Modern high school home economics classes cover much more than basic cooking and sewing. In fact, many schools refer to the course as “Family and Consumer Sciences” to reflect the scope and significance of the material covered in the class. A strong home economics curriculum can help students develop valuable skills that will be relevant and useful for the rest of their lives.
Knowledge of Nutrition
One of the most important elements of home economics classes is teaching students to make informed decisions about what they eat. Learning about nutrition and how to prepare healthful meals can prevent medical problems later in life, such as diabetes, heart attacks and obesity. Students also acquire the knowledge to become savvy shoppers when buying food at the grocery store, gaining an awareness of why certain products are located near the checkout counters and how marketing ploys can influence what they purchase.
Home economics classes also help students learn to manage their money and avoid debt as independent adults. Students benefit from lessons on topics such as credit card fees and credit ratings, savings accounts, loans and taxes. Successfully supporting the expenses of a family will be less challenging for students who are knowledgeable about creating a budget and cutting expenditures when necessary.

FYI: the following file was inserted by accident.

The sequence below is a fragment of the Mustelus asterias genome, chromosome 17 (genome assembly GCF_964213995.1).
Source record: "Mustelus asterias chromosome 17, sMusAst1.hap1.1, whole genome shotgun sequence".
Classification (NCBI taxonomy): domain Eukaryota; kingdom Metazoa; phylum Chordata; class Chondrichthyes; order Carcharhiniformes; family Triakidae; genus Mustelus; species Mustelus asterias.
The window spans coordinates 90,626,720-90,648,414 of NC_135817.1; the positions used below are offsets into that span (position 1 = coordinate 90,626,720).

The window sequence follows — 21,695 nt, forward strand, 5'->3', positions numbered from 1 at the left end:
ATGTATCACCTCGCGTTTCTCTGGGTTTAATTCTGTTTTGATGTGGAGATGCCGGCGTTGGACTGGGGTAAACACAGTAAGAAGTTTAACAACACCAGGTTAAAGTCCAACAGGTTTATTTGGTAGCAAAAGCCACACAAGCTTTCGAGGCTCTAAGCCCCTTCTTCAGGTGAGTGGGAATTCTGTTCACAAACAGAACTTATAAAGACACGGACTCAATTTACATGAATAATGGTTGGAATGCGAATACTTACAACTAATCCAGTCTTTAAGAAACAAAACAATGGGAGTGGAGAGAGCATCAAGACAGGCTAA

Leading a Balanced Life
Students who take home economics classes learn about positive human relationships and the realities of working and running a household. Balancing a family and a career can be difficult, and home economics teaches students how to communicate in a positive way when facing conflict or hardship. Classes cover topics ranging from how to handle divorce to caring for aging parents. Young adults who are exposed to these issues early on are better prepared to face them later in life.
Home economics classes also teach students about personal responsibility and the rewards of giving back to society. These young adults learn to develop leadership and problem-solving skills with an emphasis on growing into productive citizens in the adult world. For students who may not have appropriate role models, these lessons are even more valuable to them and their communities.
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